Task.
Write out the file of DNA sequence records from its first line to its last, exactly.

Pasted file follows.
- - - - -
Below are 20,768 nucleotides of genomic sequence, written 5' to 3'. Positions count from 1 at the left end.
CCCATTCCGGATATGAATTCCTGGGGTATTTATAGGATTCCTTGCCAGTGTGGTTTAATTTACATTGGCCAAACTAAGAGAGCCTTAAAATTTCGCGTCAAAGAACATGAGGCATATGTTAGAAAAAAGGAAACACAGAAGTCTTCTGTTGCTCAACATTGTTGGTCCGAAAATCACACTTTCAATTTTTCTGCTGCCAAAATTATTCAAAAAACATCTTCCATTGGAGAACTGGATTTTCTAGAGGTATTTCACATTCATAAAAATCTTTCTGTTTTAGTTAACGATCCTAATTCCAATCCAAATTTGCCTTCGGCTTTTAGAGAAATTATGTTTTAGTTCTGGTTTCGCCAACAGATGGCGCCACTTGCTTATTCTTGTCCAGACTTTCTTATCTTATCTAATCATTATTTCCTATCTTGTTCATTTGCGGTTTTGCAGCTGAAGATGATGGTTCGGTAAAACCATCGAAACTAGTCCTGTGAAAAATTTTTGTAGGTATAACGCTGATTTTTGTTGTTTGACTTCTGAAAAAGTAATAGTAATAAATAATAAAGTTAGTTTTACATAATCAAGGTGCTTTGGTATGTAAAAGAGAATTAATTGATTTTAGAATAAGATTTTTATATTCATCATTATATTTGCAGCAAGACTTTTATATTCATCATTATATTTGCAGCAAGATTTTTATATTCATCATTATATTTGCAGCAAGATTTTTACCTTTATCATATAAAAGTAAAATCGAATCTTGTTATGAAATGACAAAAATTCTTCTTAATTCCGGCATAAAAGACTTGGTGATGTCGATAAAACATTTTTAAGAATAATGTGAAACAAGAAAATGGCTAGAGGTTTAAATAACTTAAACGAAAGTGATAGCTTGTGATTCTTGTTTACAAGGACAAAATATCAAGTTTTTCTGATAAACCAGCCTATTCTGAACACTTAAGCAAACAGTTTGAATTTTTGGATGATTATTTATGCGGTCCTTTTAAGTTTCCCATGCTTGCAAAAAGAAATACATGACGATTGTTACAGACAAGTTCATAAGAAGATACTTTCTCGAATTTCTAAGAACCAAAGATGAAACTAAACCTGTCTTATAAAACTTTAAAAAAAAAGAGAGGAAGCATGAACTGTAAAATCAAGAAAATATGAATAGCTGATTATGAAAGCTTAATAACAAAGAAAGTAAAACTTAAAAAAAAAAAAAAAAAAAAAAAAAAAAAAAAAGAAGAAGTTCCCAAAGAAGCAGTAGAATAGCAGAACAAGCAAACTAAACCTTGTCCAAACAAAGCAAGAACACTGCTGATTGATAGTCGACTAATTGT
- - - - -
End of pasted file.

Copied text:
Below are 20,768 nucleotides of genomic sequence, written 5' to 3'. Positions count from 1 at the left end.
CCCATTCCGGATATGAATTCCTGGGGTATTTATAGGATTCCTTGCCAGTGTGGTTTAATTTACATTGGCCAAACTAAGAGAGCCTTAAAATTTCGCGTCAAAGAACATGAGGCATATGTTAGAAAAAAGGAAACACAGAAGTCTTCTGTTGCTCAACATTGTTGGTCCGAAAATCACACTTTCAATTTTTCTGCTGCCAAAATTATTCAAAAAACATCTTCCATTGGAGAACTGGATTTTCTAGAGGTATTTCACATTCATAAAAATCTTTCTGTTTTAGTTAACGATCCTAATTCCAATCCAAATTTGCCTTCGGCTTTTAGAGAAATTATGTTTTAGTTCTGGTTTCGCCAACAGATGGCGCCACTTGCTTATTCTTGTCCAGACTTTCTTATCTTATCTAATCATTATTTCCTATCTTGTTCATTTGCGGTTTTGCAGCTGAAGATGATGGTTCGGTAAAACCATCGAAACTAGTCCTGTGAAAAATTTTTGTAGGTATAACGCTGATTTTTGTTGTTTGACTTCTGAAAAAGTAATAGTAATAAATAATAAAGTTAGTTTTACATAATCAAGGTGCTTTGGTATGTAAAAGAGAATTAATTGATTTTAGAATAAGATTTTTATATTCATCATTATATTTGCAGCAAGACTTTTATATTCATCATTATATTTGCAGCAAGATTTTTATATTCATCATTATATTTGCAGCAAGATTTTTACCTTTATCATATAAAAGTAAAATCGAATCTTGTTATGAAATGACAAAAATTCTTCTTAATTCCGGCATAAAAGACTTGGTGATGTCGATAAAACATTTTTAAGAATAATGTGAAACAAGAAAATGGCTAGAGGTTTAAATAACTTAAACGAAAGTGATAGCTTGTGATTCTTGTTTACAAGGACAAAATATCAAGTTTTTCTGATAAACCAGCCTATTCTGAACACTTAAGCAAACAGTTTGAATTTTTGGATGATTATTTATGCGGTCCTTTTAAGTTTCCCATGCTTGCAAAAAGAAATACATGACGATTGTTACAGACAAGTTCATAAGAAGATACTTTCTCGAATTTCTAAGAACCAAAGATGAAACTAAACCTGTCTTATAAAACTTTAAAAAAAAAGAGAGGAAGCATGAACTGTAAAATCAAGAAAATATGAATAGCTGATTATGAAAGCTTAATAACAAAGAAAGTAAAACTTAAAAAAAAAAAAAAAAAAAAAAAAAAAAAAAAAGAAGAAGTTCCCAAAGAAGCAGTAGAATAGCAGAACAAGCAAACTAAACCTTGTCCAAACAAAGCAAGAACACTGCTGATTGATAGTCGACTAATTGT